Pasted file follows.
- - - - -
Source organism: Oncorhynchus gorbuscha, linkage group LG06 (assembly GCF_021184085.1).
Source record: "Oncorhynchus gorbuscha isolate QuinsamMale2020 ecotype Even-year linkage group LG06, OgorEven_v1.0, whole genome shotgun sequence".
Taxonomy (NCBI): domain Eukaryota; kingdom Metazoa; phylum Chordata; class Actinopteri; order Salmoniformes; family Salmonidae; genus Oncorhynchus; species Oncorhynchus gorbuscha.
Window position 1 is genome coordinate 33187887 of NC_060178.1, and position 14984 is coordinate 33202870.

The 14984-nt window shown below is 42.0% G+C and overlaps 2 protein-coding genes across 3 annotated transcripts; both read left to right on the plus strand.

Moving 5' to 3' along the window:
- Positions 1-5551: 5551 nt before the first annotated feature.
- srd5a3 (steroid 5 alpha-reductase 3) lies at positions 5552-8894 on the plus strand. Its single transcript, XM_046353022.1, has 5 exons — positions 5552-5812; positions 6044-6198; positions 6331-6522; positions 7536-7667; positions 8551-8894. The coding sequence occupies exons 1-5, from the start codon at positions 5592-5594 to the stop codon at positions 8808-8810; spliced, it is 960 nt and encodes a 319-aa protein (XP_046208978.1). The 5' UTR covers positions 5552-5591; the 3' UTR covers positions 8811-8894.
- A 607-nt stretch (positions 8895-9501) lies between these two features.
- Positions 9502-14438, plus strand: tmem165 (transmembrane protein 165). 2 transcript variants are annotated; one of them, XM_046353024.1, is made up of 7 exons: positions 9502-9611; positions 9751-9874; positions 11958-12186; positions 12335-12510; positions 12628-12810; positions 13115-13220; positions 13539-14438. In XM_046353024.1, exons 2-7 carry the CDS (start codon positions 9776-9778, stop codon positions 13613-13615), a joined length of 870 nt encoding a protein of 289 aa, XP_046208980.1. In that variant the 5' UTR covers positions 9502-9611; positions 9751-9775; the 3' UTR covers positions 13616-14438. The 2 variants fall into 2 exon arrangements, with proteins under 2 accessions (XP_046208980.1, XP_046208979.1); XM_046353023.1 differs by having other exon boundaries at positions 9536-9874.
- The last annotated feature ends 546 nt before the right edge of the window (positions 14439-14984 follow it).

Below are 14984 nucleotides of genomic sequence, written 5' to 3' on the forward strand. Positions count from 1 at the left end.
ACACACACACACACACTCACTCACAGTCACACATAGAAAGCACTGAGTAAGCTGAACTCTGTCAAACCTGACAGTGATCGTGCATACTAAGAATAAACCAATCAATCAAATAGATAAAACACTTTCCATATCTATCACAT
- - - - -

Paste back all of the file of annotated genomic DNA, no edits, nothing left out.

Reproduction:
Source organism: Oncorhynchus gorbuscha, linkage group LG06 (assembly GCF_021184085.1).
Source record: "Oncorhynchus gorbuscha isolate QuinsamMale2020 ecotype Even-year linkage group LG06, OgorEven_v1.0, whole genome shotgun sequence".
Taxonomy (NCBI): domain Eukaryota; kingdom Metazoa; phylum Chordata; class Actinopteri; order Salmoniformes; family Salmonidae; genus Oncorhynchus; species Oncorhynchus gorbuscha.
Window position 1 is genome coordinate 33187887 of NC_060178.1, and position 14984 is coordinate 33202870.

The 14984-nt window shown below is 42.0% G+C and overlaps 2 protein-coding genes across 3 annotated transcripts; both read left to right on the plus strand.

Moving 5' to 3' along the window:
- Positions 1-5551: 5551 nt before the first annotated feature.
- srd5a3 (steroid 5 alpha-reductase 3) lies at positions 5552-8894 on the plus strand. Its single transcript, XM_046353022.1, has 5 exons — positions 5552-5812; positions 6044-6198; positions 6331-6522; positions 7536-7667; positions 8551-8894. The coding sequence occupies exons 1-5, from the start codon at positions 5592-5594 to the stop codon at positions 8808-8810; spliced, it is 960 nt and encodes a 319-aa protein (XP_046208978.1). The 5' UTR covers positions 5552-5591; the 3' UTR covers positions 8811-8894.
- A 607-nt stretch (positions 8895-9501) lies between these two features.
- Positions 9502-14438, plus strand: tmem165 (transmembrane protein 165). 2 transcript variants are annotated; one of them, XM_046353024.1, is made up of 7 exons: positions 9502-9611; positions 9751-9874; positions 11958-12186; positions 12335-12510; positions 12628-12810; positions 13115-13220; positions 13539-14438. In XM_046353024.1, exons 2-7 carry the CDS (start codon positions 9776-9778, stop codon positions 13613-13615), a joined length of 870 nt encoding a protein of 289 aa, XP_046208980.1. In that variant the 5' UTR covers positions 9502-9611; positions 9751-9775; the 3' UTR covers positions 13616-14438. The 2 variants fall into 2 exon arrangements, with proteins under 2 accessions (XP_046208980.1, XP_046208979.1); XM_046353023.1 differs by having other exon boundaries at positions 9536-9874.
- The last annotated feature ends 546 nt before the right edge of the window (positions 14439-14984 follow it).

Below are 14984 nucleotides of genomic sequence, written 5' to 3' on the forward strand. Positions count from 1 at the left end.
ACACACACACACACACTCACTCACAGTCACACATAGAAAGCACTGAGTAAGCTGAACTCTGTCAAACCTGACAGTGATCGTGCATACTAAGAATAAACCAATCAATCAAATAGATAAAACACTTTCCATATCTATCACAT